Our Millie Girl

Our Millie Girl

Tuesday, November 26, 2013

Well, shoot...

It's been six weeks since Millie has been off of Prednisone and on Methotrexate only. I've been nervous with the weather getting colder and with no steroid that she's been hurting. Every now and then she is slower in the mornings and definitely more moody than usual. She complained twice about going into a squatting position and her physical therapist noticed her struggling to step up onto a stair step with her right leg. I haven't noticed any inflammation though.
When we had her Rheumy appt last week I was expecting to hear that she looked good and that it was normal to have joint pain now that the weather has cooled down. I did not expect to hear that her arthritis was back. But that's what happened.
I was so shocked. Dr Ede said that both wrists and her middle finger on her left hand had the arthritis present and they were flaring. He then told us our options. First option being to do nothing and continue the chemo as we have and hope nothing gets worse. Second option is to do the joint injections into the three joints and hope it takes it away and hope no other joints flare. Third option is to add another weekly injection on top of methotrexate (Enbrel or Humira) to help get rid of the arthritis that's present and to help prevent future arthritis.
All of these options are a 50/50 chance. They either work or they don't. We decided to meet in the middle and do option number two. She'll get the joint injections in her wrists and one finger and we will just hope for the best as we have since she's been diagnosed. Her procedure will be Dec. 12th at Phoenix Children's Hospital.
This time around the news has hit me differently. In the past when Dr Ede would check her, I always expected to hear that the arthritis was present. I could see it, notice it, and others could tell too. It was affecting us every day. So it wasn't ever a surprise. Then we went three months of having no arthritis and I began to feel as if her disease was a thing of the past. At least when it came to symptoms of it. So as we sat there and I saw him notice it and saw Millie react, my heart sunk.
I had to leave the appointment early to head for work (as a temp). I had no time to take it all in, or to talk to Steffan about it. I just had to keep moving. And I was angry.  At myself. How did I not know? How long has she been hurting? Was it my fault? There's probably so much I could've done differently to help prevent it. I am so sorry Millie. I wish I could go back and change things.
But I can't. We just need to continue to be strong for our Millie girl. She is always so brave and I know she can handle any trial that comes her way. I am always amazed by her strength and I am so thankful for what she teaches me.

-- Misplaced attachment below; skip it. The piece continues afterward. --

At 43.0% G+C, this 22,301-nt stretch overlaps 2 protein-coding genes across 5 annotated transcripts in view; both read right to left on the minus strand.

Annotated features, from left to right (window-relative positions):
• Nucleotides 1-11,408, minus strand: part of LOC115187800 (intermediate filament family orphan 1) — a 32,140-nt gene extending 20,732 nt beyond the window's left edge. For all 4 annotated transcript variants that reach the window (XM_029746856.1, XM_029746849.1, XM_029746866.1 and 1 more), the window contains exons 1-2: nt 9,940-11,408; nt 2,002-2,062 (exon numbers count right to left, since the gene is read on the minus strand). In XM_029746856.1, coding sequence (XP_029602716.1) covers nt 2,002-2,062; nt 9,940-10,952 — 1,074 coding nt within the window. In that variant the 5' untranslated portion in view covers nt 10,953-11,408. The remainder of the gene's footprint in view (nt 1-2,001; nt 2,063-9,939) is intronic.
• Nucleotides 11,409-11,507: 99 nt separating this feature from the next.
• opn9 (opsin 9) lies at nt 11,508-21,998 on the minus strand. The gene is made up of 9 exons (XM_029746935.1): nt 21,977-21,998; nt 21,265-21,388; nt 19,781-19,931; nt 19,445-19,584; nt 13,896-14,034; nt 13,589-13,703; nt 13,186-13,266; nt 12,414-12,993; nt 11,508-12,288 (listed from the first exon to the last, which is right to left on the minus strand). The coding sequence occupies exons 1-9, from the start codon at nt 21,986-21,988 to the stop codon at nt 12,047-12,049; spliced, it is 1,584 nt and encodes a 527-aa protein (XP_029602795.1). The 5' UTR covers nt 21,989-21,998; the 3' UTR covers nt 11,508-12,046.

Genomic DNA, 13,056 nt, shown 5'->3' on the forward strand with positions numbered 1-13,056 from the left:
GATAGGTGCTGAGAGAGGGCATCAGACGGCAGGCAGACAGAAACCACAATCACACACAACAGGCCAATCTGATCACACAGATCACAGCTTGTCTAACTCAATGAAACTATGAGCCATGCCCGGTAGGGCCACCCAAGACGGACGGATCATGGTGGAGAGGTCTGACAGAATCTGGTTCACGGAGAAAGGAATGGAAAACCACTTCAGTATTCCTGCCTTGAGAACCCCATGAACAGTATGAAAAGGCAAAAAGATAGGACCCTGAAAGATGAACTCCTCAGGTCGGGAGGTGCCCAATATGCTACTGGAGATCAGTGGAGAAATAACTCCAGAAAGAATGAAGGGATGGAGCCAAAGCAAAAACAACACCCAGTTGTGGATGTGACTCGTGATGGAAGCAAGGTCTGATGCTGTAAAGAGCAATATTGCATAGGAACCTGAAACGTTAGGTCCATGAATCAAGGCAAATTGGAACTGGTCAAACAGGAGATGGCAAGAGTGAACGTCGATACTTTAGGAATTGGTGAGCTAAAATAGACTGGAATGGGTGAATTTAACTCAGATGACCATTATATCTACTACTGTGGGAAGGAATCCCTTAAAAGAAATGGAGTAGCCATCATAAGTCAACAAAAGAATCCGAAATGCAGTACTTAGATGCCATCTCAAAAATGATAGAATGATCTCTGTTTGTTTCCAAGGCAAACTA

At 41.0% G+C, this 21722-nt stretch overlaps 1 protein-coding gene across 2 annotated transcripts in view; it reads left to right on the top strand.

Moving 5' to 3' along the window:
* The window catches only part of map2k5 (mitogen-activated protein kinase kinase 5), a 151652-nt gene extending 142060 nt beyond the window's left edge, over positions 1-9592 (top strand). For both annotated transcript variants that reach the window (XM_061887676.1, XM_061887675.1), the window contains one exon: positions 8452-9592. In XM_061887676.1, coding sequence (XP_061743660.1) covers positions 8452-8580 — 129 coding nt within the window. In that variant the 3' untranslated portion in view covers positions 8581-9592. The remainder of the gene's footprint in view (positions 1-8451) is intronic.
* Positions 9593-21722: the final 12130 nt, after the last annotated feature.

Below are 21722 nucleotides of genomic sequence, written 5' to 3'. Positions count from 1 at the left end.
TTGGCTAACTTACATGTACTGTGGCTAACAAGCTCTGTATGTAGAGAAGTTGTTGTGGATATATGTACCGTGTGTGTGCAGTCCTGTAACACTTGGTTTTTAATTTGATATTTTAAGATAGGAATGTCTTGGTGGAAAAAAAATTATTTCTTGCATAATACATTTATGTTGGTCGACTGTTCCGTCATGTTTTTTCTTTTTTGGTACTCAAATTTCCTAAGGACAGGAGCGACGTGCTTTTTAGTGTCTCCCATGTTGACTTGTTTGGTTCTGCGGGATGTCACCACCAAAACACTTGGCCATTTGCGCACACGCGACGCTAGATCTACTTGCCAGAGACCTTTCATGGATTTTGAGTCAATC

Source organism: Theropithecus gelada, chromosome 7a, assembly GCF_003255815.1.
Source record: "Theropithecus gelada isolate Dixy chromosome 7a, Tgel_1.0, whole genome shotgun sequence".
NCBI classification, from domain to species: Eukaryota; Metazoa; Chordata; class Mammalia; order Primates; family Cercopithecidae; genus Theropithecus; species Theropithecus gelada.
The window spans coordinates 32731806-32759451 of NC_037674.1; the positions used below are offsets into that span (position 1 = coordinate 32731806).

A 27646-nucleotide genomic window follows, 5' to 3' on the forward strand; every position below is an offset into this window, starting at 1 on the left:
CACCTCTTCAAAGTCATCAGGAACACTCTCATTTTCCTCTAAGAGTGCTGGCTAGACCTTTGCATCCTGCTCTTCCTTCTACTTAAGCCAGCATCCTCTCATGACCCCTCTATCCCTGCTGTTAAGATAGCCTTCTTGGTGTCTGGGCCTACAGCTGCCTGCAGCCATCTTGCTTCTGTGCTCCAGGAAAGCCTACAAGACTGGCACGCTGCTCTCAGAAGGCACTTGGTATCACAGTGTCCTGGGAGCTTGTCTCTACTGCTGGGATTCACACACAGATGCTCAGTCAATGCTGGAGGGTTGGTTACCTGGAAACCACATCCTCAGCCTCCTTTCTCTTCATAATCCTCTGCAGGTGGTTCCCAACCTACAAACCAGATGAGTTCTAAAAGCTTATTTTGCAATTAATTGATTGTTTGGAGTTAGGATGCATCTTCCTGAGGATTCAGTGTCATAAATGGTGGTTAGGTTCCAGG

Thanks to everyone who continues to reach out and be there for our family and little Mills. And thanks for the prayers and good vibes ;) It means everything to me. I'll keep posted on the joint injections...

Saturday, November 2, 2013

"Millie has stritis"

I found this video from September 18. Millie is in a silly "looking for attention" mood and I ask her about her scar:

Monday, October 14, 2013

More news

It is exciting for me to share that Millie is still arthritis free! I was worried she had a flare starting in her left wrist and a few of her left fingers because of how she was using them but luckily I was wrong :) Dr Ede said she looks excellent and her lab work looks great too! We are thrilled!

It has now been about two months since she has had no major JIA symptoms. Life is pretty normal for us again. Aside from the meds and physical therapy it's exactly how life with a two year old (and a baby) should be.

In fact, last week was the end of having physical therapy twice a week. She's down to just once a week which I am stoked about! And lucky for us she still gets to see both of her therapists, who she loves.

Also, as of four days ago, she is no longer on prednisone!! Hallelujah!!! I haven't noticed much of a difference yet in her moods haha She has still been hyper and hard to get to sleep BUT it's only been for days lol Most importantly she is off of the steroids!! It has been 12 weeks too long but because of the results with Millie feeling as good as she does, it was worth it.

For now we will continue with the chemo weekly. She will see her rheumatologist again at the end of November. In the meantime we just pray that her body will continue to feel good and strong, especially since she is off the daily steroids. We hope her body doesn't start to flare without prednisone in her system. I have a good feeling about it and I am counting my blessings she is a healthy as she is right now.

I appreciate everyone who has continued to reach out to us and to everyone who hasnt stopped worrying about Millie. It really means so much to me that so many people care for my little girl. ♡♡♡

Monday, September 23, 2013

Pictures from the beginning to now

Here are some pictures of Millie and her journey with Juvenile Rheumatoid Arthritis. For some reason, they are posted backwards, so start at the bottom so see them in order starting from April until now. 

Appt where they taught me how to do her shot

All her Chemo "gear"

At a Rheumy appt, such a good sport

Lab work done and showing off her Justin Bieber sticker

In the ball pit at physical therapy kicking her legs

All checked in for her joint injections procedure in her knees and ankles

On our way home from Phoenix Children's Hospital

Same day as her joint injections, she started to walk again!

Her scar from the surgery when they washed out the joint, drained fluid and did a biopsy on her inflamed tissue.

Healing from the surgery

This was my life for two months, huge pregnant with a toddler stuck to my hip. Never wanna do that again! It was rough!

When her left ankle first started to swell